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Friday, January 10, 2014

Nobody knows the troubles I've seen (2)

This is a very fine example of Tasso's subtlety. At first sight, the text is all too plain: Armida is understandably disappointed by Godfrey's answer. But her attitude and words are more dangerous than that. In lowering her head, Armida 'mirrors' Godfrey's gesture in 5: 67, like the Serpent in Eden who - as it can be seen in Medieval and Renaissance art - took on Eve's face.

But especially, her reference to people "changing their natures and minds" sarcastically foreshadows the metamorphosis that the knights who will follow her will undergo. In that episode (Gerusalemme Liberata, Canto 10; see picture here below), Tasso will rework Dante, Inferno 25, not only by having men turning into fish rather than snakes, but adding the psychological horror it entails. In Gerusalemme Conquistata, however, the scene has been shortened and modified.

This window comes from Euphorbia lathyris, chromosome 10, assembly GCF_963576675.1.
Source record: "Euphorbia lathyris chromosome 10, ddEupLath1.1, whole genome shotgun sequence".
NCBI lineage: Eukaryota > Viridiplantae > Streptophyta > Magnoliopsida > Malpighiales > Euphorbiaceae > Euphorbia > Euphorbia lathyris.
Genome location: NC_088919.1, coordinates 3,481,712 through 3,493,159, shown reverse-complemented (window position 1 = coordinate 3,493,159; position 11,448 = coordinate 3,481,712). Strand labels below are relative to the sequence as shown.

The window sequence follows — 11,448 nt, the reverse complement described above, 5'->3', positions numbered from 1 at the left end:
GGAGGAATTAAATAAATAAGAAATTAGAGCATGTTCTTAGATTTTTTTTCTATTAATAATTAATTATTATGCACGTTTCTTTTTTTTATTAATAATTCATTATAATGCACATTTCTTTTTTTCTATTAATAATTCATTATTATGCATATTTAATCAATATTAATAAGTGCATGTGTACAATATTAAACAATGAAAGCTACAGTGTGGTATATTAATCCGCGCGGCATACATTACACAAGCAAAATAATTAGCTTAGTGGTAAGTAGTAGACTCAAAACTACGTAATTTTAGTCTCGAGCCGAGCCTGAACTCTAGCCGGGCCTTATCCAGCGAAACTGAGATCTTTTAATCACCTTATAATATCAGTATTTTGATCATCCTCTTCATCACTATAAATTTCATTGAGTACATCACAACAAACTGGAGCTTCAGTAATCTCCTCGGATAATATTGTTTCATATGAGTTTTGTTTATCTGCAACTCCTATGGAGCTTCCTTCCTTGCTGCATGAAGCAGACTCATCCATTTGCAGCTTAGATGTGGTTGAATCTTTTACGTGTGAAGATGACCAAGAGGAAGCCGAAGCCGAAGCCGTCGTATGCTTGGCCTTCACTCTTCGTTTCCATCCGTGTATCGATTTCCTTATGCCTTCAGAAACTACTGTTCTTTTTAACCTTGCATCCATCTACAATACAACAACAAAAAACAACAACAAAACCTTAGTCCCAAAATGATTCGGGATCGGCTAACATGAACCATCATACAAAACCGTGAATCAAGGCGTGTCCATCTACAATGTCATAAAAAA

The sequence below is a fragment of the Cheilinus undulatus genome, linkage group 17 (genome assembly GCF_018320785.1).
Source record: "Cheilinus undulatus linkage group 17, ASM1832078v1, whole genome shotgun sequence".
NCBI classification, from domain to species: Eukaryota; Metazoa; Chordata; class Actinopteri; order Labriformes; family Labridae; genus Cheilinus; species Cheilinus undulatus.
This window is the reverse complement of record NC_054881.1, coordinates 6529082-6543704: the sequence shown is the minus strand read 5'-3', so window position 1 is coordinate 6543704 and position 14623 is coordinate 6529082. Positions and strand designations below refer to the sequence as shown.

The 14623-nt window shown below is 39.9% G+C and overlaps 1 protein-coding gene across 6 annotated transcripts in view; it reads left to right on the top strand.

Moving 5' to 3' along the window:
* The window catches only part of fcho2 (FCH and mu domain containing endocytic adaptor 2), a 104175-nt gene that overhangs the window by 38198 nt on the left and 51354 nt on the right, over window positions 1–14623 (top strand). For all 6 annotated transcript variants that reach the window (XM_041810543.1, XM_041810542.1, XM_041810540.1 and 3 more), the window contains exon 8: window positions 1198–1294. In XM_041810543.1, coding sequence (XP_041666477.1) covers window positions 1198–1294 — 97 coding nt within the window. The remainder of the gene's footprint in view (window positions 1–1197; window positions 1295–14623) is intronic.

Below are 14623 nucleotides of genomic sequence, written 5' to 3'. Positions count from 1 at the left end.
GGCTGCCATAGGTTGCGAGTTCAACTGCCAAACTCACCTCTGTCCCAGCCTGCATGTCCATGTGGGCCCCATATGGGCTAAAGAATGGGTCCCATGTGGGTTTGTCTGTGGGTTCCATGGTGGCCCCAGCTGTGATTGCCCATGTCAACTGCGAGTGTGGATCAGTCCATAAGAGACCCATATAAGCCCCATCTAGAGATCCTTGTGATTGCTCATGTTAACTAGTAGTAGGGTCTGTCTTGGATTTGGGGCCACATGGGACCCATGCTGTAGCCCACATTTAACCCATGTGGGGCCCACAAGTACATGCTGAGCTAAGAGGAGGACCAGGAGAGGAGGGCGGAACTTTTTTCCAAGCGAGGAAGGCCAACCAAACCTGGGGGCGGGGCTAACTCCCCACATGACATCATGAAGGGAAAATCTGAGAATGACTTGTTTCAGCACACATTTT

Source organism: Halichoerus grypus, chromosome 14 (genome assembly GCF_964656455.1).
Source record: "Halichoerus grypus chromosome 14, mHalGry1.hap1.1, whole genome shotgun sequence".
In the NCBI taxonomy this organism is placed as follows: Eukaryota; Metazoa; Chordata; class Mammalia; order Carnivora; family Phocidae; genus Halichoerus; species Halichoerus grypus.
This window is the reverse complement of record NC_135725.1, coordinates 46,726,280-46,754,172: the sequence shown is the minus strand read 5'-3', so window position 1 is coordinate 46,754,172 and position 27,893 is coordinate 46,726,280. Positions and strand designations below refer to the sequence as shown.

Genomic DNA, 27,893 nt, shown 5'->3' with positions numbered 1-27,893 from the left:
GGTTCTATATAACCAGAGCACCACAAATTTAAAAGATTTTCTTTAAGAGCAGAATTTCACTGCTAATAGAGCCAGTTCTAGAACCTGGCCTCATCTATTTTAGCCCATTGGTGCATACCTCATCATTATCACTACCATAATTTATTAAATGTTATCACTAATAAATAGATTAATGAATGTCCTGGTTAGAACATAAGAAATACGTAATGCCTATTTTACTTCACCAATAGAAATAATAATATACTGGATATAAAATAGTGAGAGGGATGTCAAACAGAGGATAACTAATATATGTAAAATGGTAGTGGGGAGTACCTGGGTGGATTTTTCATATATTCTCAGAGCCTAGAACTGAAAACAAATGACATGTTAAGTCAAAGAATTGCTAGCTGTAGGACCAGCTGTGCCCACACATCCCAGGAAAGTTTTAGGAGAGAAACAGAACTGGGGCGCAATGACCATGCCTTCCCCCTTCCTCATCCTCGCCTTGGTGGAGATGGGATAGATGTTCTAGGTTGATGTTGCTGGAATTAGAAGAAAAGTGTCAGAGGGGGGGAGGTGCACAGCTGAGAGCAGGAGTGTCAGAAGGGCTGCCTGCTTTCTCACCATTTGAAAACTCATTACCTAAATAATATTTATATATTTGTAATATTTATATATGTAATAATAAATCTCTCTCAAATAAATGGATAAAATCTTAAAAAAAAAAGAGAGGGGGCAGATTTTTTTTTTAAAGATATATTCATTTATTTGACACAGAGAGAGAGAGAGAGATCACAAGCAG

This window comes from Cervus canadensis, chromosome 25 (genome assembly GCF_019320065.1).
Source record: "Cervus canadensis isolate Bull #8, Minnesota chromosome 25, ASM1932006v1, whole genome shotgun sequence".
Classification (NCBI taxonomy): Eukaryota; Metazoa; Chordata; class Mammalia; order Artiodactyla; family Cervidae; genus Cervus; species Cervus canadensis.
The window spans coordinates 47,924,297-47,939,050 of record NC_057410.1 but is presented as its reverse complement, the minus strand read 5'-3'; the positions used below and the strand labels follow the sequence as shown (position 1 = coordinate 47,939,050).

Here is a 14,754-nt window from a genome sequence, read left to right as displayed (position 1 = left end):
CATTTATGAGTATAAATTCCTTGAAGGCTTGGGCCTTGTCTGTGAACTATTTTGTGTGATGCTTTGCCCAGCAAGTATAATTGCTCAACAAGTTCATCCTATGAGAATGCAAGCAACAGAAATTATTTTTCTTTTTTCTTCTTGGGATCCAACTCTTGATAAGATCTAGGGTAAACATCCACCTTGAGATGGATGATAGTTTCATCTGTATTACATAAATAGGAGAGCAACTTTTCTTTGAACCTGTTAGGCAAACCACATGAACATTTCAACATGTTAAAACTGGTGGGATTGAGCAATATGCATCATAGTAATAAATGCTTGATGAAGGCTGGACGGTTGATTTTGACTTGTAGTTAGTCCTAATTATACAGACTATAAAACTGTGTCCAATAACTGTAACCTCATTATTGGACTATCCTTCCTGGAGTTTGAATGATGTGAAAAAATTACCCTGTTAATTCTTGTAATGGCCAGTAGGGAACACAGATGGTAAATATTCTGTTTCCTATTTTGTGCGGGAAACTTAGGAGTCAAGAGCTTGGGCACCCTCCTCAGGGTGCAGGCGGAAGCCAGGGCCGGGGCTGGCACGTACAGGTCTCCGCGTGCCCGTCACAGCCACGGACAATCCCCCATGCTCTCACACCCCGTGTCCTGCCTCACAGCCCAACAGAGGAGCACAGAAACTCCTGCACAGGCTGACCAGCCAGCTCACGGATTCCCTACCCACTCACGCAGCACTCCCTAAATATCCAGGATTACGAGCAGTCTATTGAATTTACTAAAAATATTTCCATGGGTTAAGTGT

by Nivalis70
published in Emanations: Third Eye,
International Authors, 2013